Before the Candidate is allowed to see any thing, when he is examined as to his motives, we are careful to ascertain whether he is prompted by a general desire of knowledge; for (the darkness he is in being designed as a preparation for what is coming) we want him to ponder over certain truths and thereby assist him in evoking the inner vision.
 It is while the Initiate is at the P., in a very strange position, and after he has declared "the predominant wish of his heart," that the veil - the symbol of his ignorance - drops, and the light comes; but, as we know, with us the posture of the body is at times "an emblem of the mind," and in this particular instance, that which the Ritual prescribes is full of meaning: the Initiate comes not merely as a Seeker but as a Supplicant who is anxious to learn.
When again he stands up, he becomes conscious of a change that has taken place in himself, and this feeling of his is echoed by the W.M. as he greets him: "Rise, newly obl. . d B. among . . ."
And now follows a series of discoveries, for besides the physical light that lightens up the scene, a new sort of light has been kindled within him by which he is able to discern the symbolic character of practically everything around him, and to perceive that he himself has become an integral part of the quaint tableau. The W.M. observes: "You now stand to all external appearance a just and upright Free Mason." And this is true enough, for every upright on level ground produces a perfect S. with its angle of 90°, and that S.  stands for our Rule of conduct. It is only when we live up to our own Masonic principles that we are "acting on the S.," and that is why we apply it to neck and breast, to temple and forehead, that we teach him to form it with hands and feet, with arms and knees. Then, too, the W.M. calls the attention of the Initiate to three objects laid on the P. and to three prominent individuals present who are described as our Greater and Lesser Lights respectively. It sounds odd, but just as in nature it is possible for an opaque body to become luminous, so, too, in Freemasonry our mystic light may be radiated not only by living persons, but also by the material things we handle.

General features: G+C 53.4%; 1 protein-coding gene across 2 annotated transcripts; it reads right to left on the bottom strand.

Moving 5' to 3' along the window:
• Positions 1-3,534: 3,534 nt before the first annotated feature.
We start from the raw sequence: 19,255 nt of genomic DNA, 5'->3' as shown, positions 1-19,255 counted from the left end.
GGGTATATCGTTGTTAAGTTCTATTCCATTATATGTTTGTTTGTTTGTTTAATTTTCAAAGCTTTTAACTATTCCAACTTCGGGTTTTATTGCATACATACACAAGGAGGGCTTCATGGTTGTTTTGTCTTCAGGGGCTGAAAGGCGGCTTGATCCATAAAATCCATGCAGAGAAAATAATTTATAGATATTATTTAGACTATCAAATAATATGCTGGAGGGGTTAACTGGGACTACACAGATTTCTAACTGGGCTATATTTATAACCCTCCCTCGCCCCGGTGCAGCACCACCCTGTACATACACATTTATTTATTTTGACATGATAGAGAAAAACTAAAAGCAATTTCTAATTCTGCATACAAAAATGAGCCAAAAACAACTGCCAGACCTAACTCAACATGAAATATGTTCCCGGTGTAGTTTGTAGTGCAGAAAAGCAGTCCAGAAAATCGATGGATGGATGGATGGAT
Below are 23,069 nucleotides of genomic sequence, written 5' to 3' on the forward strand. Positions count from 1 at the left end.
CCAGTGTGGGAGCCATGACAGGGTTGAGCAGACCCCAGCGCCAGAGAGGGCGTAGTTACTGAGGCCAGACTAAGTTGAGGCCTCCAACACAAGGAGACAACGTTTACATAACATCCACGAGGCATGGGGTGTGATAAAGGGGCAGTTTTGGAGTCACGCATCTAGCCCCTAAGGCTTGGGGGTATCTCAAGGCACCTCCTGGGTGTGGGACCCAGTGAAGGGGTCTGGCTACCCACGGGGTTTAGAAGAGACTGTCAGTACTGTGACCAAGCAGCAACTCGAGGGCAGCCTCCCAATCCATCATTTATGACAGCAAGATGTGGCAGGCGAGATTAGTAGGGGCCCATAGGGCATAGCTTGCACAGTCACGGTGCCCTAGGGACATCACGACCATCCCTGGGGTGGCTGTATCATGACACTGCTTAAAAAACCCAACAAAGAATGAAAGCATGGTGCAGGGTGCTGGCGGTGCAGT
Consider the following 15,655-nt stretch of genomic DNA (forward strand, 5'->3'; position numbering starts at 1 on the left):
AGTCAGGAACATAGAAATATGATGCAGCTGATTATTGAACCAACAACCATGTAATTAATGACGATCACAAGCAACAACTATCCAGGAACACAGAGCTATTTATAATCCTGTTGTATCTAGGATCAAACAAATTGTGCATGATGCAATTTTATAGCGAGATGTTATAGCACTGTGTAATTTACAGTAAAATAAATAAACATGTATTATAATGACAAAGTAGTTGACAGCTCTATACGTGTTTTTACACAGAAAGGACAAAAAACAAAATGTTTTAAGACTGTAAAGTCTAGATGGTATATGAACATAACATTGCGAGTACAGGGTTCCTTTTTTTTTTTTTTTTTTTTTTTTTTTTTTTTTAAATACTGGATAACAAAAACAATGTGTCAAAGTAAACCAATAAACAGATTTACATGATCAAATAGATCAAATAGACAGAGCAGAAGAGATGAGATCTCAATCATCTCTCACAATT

The so-called "Lesser Lights" are associated with certain luminaries of the sky which we personify, as the Sun, the Moon, and a certain "Master-star" which is not expressly identified, but which appears to be Polaris, for Polaris presides over the midnight sky, being the pivot around which the whole of the heavens revolve. And in the Lodge, the Brethren representing those celestial orbs are distinguished by the tapers that are burning by their side.
 We know that the light - all light - has dynamic power, but it is surprising to hear that our "Greater Lights" are not living men, but certain emblems, called on one occasion "the furniture of the Lodge." Still, there is nothing unreasonable in this, for though the emblems be inanimate things, their mystic significance is more fixed, more illuminative, and more striking than the light that shines out of human lives, which at the best is variable and uncertain. Even in the case of Brethren occupying the highest offices, their character is liable to change, for either the better or the worse, since they are the children of circumstance like everybody else. Still, every officer may be said to diffuse Masonic Light, more or less effectively, in at least three ways:
(1) By the functions he discharges;
(2) By the example he affords to the Brethren;
(3) By the instruction he imparts to others.
Indeed, everyone of us may reflect some of the light received for the benefit of those around us, in the everyday life; and the Ritual encourages us to hope that whatever our shortcomings, after the vicissitudes of this mortal  life, we shall ascend to a higher plane, there "to shine as the stars for ever and ever." Figuratively speaking, the Greater Lights may be said to come into operation as follows: -
(1) The V. of the S.L. is a permanent light
which has been lighted by the G.A.O.T.U. for the entire world;
(2) The S. is the light which the ideal Freemason is supposed
to keep burning, and consequently it has always been the distinctive
badge of an Installed Master; (3) The C.'s are the light everyone
of us (even the humblest Brother) gives out in our attempts to
carry the principles of the Order into practice.
Back to The Apocalypse Of Freemasonry [ Previous ] [ Next ]